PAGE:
[Numpy-discussion] Fwd: GPU Numpy
Thu Sep 10 10:46:25 CDT 2009
On Thu, Sep 10, 2009 at 07:28, Francesc Alted<firstname.lastname@example.org> wrote:
> A Thursday 10 September 2009 11:37:24 Gael Varoquaux escrigué:
>> On Thu, Sep 10, 2009 at 11:29:49AM +0200, Francesc Alted wrote:
>> > The point is: are GPUs prepared to compete with a general-purpose CPUs
>> > in all-road operations, like evaluating transcendental functions,
>> > conditionals all of this with a rich set of data types? I would like to
>> > believe that this is the case, but I don't think so (at least not yet).
>> I believe (this is very foggy) that GPUs can implement non trivial logic
>> on there base processing unit, so that conditionals and transcendental
>> functions are indeed possible. Where it gets hard is when you don't have
>> problems that can be expressed in an embarrassingly parallel manner.
> But NumPy is about embarrassingly parallel calculations, right? I mean:
> a = np.cos(b)
> where b is a 10000x10000 matrix is *very* embarrassing (in the parallel
> meaning of the term ;-)
Yes. However, it is worth making the distinction between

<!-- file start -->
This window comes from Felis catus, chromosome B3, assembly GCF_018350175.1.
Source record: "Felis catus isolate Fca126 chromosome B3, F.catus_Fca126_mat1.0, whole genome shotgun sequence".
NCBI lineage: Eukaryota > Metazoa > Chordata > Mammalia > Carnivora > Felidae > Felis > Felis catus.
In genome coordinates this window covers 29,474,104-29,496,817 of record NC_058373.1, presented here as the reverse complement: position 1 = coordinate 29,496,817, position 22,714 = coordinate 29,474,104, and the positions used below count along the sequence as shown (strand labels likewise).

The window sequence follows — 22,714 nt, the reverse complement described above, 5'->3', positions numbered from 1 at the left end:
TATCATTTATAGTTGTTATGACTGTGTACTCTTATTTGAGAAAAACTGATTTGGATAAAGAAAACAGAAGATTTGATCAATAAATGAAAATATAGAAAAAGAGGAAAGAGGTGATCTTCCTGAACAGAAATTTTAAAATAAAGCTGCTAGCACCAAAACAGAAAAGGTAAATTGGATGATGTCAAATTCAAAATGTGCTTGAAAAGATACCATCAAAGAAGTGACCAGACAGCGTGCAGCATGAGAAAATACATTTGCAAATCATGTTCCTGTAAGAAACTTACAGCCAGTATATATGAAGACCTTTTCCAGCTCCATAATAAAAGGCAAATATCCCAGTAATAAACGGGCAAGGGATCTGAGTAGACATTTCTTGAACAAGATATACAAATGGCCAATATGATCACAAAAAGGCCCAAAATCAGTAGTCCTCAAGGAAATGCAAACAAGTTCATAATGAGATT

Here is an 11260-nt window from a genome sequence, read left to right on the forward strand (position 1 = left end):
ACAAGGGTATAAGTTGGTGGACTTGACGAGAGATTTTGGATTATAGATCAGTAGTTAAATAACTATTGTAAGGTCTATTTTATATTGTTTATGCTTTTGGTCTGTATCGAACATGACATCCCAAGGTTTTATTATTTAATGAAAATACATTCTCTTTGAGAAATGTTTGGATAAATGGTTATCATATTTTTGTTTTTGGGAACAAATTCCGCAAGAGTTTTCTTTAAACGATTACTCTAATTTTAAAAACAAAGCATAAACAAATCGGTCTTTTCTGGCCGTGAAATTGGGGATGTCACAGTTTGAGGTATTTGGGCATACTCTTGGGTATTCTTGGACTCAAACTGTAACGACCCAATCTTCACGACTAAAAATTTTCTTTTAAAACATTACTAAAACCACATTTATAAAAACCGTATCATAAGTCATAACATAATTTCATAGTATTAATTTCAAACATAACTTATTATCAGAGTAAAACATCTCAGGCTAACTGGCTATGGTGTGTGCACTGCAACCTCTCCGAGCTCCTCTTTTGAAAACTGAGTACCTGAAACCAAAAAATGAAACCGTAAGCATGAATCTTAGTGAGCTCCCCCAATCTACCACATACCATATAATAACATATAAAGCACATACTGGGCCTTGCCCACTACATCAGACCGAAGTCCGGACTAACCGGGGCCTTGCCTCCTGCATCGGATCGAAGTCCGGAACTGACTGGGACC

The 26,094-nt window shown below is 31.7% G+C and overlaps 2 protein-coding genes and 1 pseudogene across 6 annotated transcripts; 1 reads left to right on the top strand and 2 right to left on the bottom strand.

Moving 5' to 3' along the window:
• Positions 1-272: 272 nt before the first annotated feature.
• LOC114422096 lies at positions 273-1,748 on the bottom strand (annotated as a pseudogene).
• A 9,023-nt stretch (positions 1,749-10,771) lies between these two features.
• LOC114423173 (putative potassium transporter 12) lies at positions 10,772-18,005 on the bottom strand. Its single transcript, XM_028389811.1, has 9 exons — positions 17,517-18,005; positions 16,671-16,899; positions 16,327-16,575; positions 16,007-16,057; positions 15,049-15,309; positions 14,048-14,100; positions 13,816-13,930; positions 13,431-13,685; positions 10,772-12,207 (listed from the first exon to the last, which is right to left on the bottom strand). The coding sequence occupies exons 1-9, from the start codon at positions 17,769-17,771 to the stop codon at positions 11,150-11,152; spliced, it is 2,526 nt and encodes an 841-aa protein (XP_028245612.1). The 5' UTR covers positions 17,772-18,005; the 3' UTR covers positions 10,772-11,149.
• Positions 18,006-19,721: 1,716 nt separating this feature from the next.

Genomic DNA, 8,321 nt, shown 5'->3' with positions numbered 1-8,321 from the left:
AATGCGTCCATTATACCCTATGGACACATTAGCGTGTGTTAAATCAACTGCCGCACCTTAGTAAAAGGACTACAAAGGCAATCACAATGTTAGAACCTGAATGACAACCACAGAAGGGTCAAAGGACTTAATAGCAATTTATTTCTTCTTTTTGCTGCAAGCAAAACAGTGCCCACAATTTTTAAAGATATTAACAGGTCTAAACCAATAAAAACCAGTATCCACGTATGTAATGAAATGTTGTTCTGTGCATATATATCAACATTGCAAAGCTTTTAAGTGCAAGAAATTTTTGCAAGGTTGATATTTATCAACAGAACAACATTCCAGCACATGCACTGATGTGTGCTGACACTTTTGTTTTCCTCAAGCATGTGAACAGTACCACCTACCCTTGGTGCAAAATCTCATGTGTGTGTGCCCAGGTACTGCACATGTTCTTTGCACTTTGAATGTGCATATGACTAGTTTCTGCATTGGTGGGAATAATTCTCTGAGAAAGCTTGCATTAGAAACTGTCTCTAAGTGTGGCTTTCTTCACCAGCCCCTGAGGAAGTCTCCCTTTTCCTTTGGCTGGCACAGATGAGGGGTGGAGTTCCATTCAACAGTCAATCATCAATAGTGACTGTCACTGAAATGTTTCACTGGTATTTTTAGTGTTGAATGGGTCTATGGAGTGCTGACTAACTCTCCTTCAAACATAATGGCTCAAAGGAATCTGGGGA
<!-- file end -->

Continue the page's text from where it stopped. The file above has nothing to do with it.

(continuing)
embarrassingly parallel problems and SIMD problems. Not all
embarrassingly parallel problems are SIMD-capable. GPUs do SIMD, not
generally embarrassing problems. If there are branches, as would be
necessary for many special functions, the GPU does not perform as
well. Basically, every unit has to do both branches because they all
must do the same instruction at the same time, even though the data on
each unit only gets processed by one branch.
cos() is easy. Or at least is so necessary to graphics computing that
it is already a primitive in all (most?) GPU languages. Googling
around shows SIMD code for the basic transcendental functions. I
believe you have to code them differently than you would on a CPU.
Other special functions would simply be hard to do efficiently.
"I have come to believe that the whole world is an enigma, a harmless
enigma that is made terrible by our own mad attempt to interpret it as
though it had an underlying truth."
-- Umberto Eco
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